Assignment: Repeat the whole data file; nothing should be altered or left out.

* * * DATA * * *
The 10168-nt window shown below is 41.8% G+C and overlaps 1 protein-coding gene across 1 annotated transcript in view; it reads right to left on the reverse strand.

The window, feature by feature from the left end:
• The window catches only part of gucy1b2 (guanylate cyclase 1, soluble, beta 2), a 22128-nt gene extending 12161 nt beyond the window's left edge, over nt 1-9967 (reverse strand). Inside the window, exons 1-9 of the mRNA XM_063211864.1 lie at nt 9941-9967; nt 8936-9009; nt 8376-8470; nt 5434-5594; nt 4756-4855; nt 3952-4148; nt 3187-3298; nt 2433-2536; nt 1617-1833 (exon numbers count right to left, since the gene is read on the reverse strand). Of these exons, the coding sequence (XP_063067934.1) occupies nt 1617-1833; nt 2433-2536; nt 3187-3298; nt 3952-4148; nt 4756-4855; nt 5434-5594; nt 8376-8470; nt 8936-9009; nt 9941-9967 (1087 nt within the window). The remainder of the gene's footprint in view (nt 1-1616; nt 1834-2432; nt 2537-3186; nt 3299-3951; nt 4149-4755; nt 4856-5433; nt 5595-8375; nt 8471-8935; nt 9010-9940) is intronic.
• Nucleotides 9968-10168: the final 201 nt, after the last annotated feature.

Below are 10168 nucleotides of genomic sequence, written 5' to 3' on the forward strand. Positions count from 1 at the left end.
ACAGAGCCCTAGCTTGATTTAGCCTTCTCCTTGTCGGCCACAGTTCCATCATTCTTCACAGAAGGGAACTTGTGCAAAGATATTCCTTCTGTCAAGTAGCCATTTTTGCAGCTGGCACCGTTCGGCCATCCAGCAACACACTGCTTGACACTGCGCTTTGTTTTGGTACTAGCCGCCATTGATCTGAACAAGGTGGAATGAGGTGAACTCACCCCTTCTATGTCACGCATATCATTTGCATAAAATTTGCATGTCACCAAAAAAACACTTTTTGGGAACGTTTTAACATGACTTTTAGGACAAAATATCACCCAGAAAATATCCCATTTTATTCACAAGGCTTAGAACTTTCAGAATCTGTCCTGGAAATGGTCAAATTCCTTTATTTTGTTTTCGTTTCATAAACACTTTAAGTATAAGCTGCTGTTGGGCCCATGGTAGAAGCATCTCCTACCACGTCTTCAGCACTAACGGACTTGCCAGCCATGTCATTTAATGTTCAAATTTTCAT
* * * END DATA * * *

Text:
The 10168-nt window shown below is 41.8% G+C and overlaps 1 protein-coding gene across 1 annotated transcript in view; it reads right to left on the reverse strand.

The window, feature by feature from the left end:
• The window catches only part of gucy1b2 (guanylate cyclase 1, soluble, beta 2), a 22128-nt gene extending 12161 nt beyond the window's left edge, over nt 1-9967 (reverse strand). Inside the window, exons 1-9 of the mRNA XM_063211864.1 lie at nt 9941-9967; nt 8936-9009; nt 8376-8470; nt 5434-5594; nt 4756-4855; nt 3952-4148; nt 3187-3298; nt 2433-2536; nt 1617-1833 (exon numbers count right to left, since the gene is read on the reverse strand). Of these exons, the coding sequence (XP_063067934.1) occupies nt 1617-1833; nt 2433-2536; nt 3187-3298; nt 3952-4148; nt 4756-4855; nt 5434-5594; nt 8376-8470; nt 8936-9009; nt 9941-9967 (1087 nt within the window). The remainder of the gene's footprint in view (nt 1-1616; nt 1834-2432; nt 2537-3186; nt 3299-3951; nt 4149-4755; nt 4856-5433; nt 5595-8375; nt 8471-8935; nt 9010-9940) is intronic.
• Nucleotides 9968-10168: the final 201 nt, after the last annotated feature.

Below are 10168 nucleotides of genomic sequence, written 5' to 3' on the forward strand. Positions count from 1 at the left end.
ACAGAGCCCTAGCTTGATTTAGCCTTCTCCTTGTCGGCCACAGTTCCATCATTCTTCACAGAAGGGAACTTGTGCAAAGATATTCCTTCTGTCAAGTAGCCATTTTTGCAGCTGGCACCGTTCGGCCATCCAGCAACACACTGCTTGACACTGCGCTTTGTTTTGGTACTAGCCGCCATTGATCTGAACAAGGTGGAATGAGGTGAACTCACCCCTTCTATGTCACGCATATCATTTGCATAAAATTTGCATGTCACCAAAAAAACACTTTTTGGGAACGTTTTAACATGACTTTTAGGACAAAATATCACCCAGAAAATATCCCATTTTATTCACAAGGCTTAGAACTTTCAGAATCTGTCCTGGAAATGGTCAAATTCCTTTATTTTGTTTTCGTTTCATAAACACTTTAAGTATAAGCTGCTGTTGGGCCCATGGTAGAAGCATCTCCTACCACGTCTTCAGCACTAACGGACTTGCCAGCCATGTCATTTAATGTTCAAATTTTCAT